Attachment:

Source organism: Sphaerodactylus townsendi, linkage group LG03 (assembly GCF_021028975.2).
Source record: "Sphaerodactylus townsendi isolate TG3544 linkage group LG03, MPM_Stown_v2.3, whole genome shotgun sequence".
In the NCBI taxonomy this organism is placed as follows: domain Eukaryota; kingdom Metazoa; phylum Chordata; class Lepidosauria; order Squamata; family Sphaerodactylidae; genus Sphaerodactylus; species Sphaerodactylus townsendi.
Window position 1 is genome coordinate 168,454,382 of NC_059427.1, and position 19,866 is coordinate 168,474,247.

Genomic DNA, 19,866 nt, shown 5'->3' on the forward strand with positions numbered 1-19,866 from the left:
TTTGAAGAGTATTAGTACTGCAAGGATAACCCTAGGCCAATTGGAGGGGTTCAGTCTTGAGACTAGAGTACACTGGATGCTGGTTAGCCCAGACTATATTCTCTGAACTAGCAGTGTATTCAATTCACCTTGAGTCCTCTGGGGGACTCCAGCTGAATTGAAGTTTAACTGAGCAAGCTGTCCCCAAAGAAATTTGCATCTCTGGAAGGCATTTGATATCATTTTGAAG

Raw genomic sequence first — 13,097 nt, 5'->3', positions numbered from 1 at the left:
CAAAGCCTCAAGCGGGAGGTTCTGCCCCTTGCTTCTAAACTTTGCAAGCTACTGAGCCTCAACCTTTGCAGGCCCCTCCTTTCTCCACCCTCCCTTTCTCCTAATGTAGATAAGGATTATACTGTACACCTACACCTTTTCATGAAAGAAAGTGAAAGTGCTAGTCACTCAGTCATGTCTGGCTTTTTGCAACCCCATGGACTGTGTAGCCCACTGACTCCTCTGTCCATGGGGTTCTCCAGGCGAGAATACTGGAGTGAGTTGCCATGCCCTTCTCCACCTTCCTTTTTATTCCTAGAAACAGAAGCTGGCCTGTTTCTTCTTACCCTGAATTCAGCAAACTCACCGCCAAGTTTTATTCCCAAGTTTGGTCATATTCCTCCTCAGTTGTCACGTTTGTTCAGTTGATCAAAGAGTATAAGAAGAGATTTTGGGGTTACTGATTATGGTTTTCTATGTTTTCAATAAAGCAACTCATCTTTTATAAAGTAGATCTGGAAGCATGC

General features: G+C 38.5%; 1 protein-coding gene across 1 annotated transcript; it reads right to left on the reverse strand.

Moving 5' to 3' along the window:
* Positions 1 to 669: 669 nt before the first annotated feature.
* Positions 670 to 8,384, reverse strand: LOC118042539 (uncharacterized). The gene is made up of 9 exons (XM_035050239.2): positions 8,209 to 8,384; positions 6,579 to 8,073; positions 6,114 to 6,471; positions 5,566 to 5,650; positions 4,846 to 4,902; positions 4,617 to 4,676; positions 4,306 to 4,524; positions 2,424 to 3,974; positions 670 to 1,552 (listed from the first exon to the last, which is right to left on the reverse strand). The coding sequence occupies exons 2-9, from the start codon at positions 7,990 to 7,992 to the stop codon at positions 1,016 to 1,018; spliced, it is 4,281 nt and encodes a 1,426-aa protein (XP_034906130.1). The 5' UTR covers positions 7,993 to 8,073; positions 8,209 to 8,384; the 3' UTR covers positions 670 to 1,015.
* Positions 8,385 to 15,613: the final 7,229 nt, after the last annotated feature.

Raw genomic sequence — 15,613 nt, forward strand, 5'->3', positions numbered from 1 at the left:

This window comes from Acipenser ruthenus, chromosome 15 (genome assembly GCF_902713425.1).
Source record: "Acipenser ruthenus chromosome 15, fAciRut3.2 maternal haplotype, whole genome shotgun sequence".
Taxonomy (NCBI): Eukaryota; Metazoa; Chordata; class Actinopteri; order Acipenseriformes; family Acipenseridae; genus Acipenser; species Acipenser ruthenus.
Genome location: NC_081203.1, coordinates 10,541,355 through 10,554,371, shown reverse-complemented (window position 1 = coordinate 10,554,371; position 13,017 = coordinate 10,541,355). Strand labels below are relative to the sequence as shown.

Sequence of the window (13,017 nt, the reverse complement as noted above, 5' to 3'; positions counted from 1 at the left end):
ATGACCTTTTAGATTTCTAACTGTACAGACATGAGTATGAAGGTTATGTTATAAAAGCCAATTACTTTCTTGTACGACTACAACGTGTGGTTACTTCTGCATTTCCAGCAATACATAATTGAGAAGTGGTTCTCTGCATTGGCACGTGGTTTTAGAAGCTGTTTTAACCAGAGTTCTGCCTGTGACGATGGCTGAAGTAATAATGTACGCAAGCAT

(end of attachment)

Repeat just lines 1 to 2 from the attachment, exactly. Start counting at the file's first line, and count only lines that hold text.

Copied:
Source organism: Sphaerodactylus townsendi, linkage group LG03 (assembly GCF_021028975.2).
Source record: "Sphaerodactylus townsendi isolate TG3544 linkage group LG03, MPM_Stown_v2.3, whole genome shotgun sequence".